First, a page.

Accountability in Action – the IRM’s 2019 year in review
2019 was a big year for us, which started off with the Board’s adoption of our Procedures and Guidelines in February. These procedures have since been cited by both civil society organisations and other independent accountability mechanisms of international financial institutions as representing good international practice against several key indicators. They have also been referenced by the Asian Development Bank in providing technical assistance to the Chinese government, and they are serving as a blueprint for the grievance mechanisms of Chinese financial intermediaries and banks investing abroad. On the institutional front, the IRM also drafted and consulted on its Supporting Operating Procedures, and completed the development of its tailormade Case Management System which will allow us to systematically process and track complaints and reconsideration requests, as well as pre-cases that we are looking into, in a timely manner.
The IRM also handled its first self-initiated inquiry in 2019, exercising a relatively unique function afforded to us in our Terms of Reference. The ability to self-initiate inquiries is yet another tool in our toolbox that serves to overcome barriers to access. If potential complainants can’t access us, we can still intervene when legitimate concerns are raised about a GCF project. Our self-initiated inquiry into the GCF’s very first approved project (in Peru) elicited a positive and constructive response from the GCF Secretariat, and we continue to monitor the outcome of this inquiry in 2020.
2019 was also a big year for our capacity building mandate. One of the key new functions entrusted to the IRM by the Board in September 2017 is that of capacity building for grievance redress mechanisms (GRMs) of Direct Access Entities (DAEs). All DAEs are expected to have a GRM, and we are working to ensure that these GRMs exist in reality, not just on paper, and that they are fully functioning and ready to handle complaints. Because we know that we won’t be able to conduct in-person training for all GRMs of DAEs, we developed detailed online learning modules in 2019 that we plan to make available soon. We also kicked off our training programme with our first in-person workshop in October 2019 for 14 sponsored representatives of GRMs from DAEs, 5 self-sponsored DAE and AE representatives, and a number of GCF colleagues. We plan to build on these efforts with a larger conference for grievance redress and accountability mechanisms (GRAMs) in 2020, along with other plans to build a community of practice (as soon as COVID-19 is under control and it’s safe to hold public gatherings again). The GRAM conference is a collaborative effort with 4 other organisations which have come together with us under the banner of the GRAM Partnership – an initiative which we spearheaded in 2019 as a means to provide leadership to a growing community of second-generation accountability and grievance redress practitioners.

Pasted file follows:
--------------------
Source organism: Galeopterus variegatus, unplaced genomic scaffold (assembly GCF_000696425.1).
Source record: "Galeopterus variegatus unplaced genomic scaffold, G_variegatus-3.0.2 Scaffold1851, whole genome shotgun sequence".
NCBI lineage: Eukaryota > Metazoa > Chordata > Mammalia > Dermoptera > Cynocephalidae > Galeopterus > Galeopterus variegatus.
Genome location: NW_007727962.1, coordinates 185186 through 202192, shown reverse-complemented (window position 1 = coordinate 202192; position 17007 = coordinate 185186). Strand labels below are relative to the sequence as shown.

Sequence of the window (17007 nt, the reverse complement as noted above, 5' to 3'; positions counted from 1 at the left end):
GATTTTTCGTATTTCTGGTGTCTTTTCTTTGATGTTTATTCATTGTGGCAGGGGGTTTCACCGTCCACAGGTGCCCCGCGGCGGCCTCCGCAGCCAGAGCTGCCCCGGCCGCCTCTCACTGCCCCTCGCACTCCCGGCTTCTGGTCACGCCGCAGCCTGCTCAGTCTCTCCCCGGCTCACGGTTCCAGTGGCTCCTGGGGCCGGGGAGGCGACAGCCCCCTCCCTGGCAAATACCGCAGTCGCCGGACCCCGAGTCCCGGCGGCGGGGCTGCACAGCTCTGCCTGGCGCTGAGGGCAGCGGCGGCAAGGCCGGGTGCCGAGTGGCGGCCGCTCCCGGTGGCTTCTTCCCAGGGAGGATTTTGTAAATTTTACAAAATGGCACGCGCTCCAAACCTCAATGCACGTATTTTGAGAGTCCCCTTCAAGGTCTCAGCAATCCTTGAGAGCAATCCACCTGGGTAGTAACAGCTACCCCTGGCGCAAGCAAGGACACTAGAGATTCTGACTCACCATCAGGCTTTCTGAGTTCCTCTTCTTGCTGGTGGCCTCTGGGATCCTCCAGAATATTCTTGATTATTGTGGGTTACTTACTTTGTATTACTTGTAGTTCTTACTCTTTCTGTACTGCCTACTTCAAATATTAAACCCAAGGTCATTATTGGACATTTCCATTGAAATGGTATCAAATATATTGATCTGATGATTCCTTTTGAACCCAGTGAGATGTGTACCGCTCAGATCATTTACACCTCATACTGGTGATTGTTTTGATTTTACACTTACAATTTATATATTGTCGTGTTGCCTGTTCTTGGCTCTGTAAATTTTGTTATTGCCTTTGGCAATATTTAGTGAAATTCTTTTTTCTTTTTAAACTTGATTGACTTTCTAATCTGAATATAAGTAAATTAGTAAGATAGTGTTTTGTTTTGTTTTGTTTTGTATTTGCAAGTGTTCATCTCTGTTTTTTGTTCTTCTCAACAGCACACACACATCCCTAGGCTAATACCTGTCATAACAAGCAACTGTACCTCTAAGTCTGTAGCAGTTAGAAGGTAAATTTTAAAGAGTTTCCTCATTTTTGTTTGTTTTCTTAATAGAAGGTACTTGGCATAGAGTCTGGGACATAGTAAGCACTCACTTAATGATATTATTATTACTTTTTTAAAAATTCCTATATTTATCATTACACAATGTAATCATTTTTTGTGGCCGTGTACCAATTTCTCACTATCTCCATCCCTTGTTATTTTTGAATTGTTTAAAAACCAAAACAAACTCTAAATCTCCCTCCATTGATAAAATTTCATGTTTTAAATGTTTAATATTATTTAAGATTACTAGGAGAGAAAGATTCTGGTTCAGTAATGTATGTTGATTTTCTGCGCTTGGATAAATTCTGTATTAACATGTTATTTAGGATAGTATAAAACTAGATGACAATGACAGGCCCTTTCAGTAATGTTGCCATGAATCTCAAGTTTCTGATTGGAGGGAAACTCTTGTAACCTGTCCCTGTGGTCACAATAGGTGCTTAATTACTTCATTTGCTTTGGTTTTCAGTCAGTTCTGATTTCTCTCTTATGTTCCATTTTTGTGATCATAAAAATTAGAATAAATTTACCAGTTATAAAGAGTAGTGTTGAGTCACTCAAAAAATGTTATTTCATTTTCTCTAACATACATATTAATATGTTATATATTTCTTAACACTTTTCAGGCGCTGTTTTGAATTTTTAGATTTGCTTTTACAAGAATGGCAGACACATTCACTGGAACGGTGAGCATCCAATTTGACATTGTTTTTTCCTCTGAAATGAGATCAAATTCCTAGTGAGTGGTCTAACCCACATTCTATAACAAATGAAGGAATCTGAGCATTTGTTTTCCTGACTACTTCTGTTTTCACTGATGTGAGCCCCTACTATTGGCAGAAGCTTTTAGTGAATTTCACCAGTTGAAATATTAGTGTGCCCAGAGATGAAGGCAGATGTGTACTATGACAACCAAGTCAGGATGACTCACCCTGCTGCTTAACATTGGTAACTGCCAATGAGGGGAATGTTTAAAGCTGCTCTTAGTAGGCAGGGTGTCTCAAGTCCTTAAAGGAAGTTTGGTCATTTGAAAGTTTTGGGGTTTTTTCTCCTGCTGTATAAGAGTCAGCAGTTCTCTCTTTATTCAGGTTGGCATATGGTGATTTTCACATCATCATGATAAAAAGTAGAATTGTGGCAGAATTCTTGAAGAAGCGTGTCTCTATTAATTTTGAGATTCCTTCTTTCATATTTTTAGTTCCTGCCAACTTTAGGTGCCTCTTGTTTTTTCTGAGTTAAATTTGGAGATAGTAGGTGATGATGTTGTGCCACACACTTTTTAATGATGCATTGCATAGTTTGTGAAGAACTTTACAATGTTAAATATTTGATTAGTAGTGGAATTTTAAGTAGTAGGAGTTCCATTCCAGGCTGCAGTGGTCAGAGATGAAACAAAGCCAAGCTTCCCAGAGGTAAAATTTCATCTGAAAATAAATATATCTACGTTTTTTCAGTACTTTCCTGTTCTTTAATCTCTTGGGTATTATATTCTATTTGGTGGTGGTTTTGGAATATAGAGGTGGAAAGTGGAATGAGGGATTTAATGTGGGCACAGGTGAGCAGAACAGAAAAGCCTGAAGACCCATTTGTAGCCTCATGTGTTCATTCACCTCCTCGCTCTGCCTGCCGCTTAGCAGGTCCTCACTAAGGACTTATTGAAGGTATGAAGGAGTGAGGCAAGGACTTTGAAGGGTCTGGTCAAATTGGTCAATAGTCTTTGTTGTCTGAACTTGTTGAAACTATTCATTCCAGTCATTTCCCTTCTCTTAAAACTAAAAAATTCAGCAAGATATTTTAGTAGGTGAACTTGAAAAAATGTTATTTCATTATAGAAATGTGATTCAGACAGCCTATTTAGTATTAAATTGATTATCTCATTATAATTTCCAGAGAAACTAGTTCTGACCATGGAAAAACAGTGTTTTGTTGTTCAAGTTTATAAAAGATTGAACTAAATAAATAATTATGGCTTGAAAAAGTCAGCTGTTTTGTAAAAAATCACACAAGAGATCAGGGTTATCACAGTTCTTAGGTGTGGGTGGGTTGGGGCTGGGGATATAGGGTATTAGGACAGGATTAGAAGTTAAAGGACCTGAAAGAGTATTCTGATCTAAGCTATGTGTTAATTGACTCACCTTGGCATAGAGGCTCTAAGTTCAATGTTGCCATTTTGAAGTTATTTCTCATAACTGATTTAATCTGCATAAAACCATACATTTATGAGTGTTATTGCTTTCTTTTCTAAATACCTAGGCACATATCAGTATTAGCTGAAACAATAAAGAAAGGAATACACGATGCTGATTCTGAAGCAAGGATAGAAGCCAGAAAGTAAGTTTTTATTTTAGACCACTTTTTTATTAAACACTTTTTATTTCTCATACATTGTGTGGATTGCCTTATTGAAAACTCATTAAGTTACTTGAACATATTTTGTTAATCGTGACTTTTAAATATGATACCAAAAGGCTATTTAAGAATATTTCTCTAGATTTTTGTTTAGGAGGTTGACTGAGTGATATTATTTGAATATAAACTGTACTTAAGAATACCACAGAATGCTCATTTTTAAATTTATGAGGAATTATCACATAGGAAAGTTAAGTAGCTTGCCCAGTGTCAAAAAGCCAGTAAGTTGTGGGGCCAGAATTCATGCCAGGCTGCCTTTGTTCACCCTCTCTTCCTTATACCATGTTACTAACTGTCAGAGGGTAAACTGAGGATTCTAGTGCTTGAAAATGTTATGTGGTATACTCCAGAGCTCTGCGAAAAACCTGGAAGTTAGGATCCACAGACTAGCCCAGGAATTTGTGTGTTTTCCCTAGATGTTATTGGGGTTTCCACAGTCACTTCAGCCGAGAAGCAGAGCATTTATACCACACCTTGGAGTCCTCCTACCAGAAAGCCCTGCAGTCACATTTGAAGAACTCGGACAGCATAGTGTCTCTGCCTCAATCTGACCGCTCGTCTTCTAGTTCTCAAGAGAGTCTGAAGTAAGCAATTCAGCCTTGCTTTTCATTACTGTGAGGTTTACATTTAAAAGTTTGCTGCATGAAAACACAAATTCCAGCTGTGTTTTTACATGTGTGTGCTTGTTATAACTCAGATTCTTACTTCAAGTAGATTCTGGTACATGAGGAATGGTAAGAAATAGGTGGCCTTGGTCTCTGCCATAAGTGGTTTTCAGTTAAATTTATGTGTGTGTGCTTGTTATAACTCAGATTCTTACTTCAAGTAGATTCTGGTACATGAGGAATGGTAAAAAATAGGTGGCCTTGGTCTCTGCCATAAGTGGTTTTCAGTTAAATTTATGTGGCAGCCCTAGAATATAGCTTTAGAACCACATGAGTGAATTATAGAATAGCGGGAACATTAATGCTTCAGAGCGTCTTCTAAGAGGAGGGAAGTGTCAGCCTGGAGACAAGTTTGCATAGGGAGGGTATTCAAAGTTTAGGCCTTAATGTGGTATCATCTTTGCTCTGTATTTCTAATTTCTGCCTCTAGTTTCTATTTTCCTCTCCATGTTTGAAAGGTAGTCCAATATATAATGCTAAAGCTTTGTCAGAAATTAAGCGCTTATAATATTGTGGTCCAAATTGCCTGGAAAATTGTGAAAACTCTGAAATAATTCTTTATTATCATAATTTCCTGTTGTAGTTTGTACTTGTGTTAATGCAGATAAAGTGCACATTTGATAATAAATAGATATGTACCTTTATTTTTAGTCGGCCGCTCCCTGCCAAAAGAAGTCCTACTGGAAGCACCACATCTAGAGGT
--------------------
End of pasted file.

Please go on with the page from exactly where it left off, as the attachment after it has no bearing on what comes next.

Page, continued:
We also hosted and co-hosted a number of inreach (internal to the GCF) and outreach events (for external stakeholders) in 2019, launched our triennial newsletter “Redress Counts”, produced two short videos to raise awareness about our work, and revised our communications strategy with feedback from various stakeholders that we approached through a survey.
For more about our work in 2019, and to get a sense of our planned activities in 2020, take a look at our 2019 Annual Report! You can also view the virtual presentation of our 2019 Annual Report to the GCF Board at B25. We hope to connect with as many stakeholders as possible in 2020, both virtually and in-person (when the timing is right)!